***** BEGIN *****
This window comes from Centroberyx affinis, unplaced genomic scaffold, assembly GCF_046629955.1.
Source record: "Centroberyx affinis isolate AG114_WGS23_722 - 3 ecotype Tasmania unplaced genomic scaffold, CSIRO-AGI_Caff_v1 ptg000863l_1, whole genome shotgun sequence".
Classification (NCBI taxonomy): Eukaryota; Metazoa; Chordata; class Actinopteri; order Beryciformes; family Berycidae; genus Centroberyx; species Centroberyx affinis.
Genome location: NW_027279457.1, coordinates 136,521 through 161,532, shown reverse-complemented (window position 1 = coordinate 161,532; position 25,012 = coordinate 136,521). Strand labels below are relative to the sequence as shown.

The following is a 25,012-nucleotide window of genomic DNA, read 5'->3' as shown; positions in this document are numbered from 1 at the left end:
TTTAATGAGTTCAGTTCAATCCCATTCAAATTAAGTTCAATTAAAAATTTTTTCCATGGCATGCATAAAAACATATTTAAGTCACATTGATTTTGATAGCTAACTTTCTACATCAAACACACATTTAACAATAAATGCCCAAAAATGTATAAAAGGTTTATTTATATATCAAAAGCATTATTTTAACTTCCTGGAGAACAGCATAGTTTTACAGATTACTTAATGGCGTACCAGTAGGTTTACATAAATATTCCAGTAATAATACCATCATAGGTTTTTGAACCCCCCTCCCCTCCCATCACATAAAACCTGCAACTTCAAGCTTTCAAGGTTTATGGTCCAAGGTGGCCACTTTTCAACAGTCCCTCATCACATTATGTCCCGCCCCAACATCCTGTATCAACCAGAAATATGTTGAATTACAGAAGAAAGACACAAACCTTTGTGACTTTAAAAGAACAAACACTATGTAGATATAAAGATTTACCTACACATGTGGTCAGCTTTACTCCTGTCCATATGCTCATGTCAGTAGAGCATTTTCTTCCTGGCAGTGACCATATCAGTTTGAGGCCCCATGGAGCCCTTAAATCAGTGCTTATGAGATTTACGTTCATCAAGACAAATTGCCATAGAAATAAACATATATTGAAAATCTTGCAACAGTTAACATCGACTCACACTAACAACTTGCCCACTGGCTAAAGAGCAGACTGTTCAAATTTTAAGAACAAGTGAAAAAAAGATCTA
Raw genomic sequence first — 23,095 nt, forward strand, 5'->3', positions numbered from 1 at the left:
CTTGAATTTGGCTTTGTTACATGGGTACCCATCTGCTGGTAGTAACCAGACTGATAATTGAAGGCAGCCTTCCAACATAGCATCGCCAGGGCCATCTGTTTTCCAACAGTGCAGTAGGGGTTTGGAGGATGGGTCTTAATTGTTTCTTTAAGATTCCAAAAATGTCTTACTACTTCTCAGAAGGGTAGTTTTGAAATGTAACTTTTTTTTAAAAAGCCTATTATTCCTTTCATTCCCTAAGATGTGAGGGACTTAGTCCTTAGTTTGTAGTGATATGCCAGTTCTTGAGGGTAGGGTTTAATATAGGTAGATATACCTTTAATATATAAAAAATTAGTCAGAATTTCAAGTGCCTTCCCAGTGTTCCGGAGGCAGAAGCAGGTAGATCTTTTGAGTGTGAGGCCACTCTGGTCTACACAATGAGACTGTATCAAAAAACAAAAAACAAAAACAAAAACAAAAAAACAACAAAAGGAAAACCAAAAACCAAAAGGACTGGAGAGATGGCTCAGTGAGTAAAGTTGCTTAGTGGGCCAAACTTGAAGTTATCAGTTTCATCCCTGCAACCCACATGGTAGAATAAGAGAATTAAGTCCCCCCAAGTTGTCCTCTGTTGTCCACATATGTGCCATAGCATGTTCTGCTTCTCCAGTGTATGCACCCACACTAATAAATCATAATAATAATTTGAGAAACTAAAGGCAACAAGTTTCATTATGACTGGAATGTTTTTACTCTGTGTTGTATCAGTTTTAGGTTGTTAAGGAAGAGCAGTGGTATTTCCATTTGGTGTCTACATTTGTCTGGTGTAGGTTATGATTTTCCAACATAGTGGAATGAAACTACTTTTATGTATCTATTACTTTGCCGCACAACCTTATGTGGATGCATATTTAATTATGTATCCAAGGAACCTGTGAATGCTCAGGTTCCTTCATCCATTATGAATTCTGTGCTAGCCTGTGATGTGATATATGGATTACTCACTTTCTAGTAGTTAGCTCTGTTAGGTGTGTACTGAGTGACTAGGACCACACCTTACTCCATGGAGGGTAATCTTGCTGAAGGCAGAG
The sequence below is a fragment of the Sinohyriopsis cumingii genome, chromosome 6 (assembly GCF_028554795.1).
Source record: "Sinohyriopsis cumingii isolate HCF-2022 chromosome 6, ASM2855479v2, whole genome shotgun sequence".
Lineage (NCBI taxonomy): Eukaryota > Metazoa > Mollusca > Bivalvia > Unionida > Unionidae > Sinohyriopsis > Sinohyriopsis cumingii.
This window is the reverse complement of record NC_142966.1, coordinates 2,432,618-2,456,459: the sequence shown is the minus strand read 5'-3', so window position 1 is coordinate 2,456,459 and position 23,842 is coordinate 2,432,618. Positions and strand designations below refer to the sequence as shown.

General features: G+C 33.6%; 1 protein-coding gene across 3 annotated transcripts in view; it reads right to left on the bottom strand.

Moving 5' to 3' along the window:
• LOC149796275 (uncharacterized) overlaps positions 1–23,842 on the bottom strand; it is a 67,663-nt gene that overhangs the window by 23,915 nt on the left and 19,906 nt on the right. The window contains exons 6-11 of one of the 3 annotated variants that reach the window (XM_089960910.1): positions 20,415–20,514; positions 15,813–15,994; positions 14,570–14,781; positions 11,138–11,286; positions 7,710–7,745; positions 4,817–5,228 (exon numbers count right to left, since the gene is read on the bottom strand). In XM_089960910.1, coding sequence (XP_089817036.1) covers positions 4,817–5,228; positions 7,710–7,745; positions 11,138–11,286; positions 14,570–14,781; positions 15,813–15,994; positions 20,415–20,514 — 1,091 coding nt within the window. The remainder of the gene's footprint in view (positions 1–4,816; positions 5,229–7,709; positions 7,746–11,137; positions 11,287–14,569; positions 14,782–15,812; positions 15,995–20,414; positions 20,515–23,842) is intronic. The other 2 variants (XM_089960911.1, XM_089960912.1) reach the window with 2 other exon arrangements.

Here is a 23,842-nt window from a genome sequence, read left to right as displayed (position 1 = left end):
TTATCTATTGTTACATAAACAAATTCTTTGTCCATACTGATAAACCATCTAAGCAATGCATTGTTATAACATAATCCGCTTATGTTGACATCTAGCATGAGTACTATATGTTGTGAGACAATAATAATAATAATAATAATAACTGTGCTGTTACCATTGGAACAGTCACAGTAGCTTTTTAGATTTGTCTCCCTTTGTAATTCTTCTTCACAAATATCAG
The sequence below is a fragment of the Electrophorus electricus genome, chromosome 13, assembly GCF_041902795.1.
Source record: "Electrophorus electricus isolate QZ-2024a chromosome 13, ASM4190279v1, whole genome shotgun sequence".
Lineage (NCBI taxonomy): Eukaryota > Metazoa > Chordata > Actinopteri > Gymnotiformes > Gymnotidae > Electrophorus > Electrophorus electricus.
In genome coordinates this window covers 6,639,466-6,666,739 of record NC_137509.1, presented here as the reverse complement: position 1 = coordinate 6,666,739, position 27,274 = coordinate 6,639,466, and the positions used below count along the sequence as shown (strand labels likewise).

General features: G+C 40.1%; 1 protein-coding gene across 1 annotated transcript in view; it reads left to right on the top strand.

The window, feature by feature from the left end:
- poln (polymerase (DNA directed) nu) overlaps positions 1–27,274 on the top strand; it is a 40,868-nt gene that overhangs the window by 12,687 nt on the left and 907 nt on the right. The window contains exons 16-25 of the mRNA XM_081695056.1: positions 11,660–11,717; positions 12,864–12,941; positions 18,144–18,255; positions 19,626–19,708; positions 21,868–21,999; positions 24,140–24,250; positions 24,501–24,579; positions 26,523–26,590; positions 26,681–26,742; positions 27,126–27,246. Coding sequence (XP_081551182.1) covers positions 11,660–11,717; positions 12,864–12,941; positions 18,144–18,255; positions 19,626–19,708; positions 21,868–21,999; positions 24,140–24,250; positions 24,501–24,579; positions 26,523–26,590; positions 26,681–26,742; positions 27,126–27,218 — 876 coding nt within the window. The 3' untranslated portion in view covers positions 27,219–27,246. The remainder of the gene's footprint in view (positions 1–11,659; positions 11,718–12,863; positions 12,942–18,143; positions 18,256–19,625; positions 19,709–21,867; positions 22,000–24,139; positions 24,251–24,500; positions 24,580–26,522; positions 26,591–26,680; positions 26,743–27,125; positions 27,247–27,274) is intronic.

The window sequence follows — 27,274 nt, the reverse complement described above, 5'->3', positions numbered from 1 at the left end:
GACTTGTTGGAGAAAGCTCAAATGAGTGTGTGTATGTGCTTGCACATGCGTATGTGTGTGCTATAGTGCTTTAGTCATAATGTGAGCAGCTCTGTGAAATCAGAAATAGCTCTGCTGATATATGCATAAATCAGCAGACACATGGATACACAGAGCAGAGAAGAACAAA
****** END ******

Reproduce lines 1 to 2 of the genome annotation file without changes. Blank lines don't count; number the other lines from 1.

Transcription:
This window comes from Centroberyx affinis, unplaced genomic scaffold, assembly GCF_046629955.1.
Source record: "Centroberyx affinis isolate AG114_WGS23_722 - 3 ecotype Tasmania unplaced genomic scaffold, CSIRO-AGI_Caff_v1 ptg000863l_1, whole genome shotgun sequence".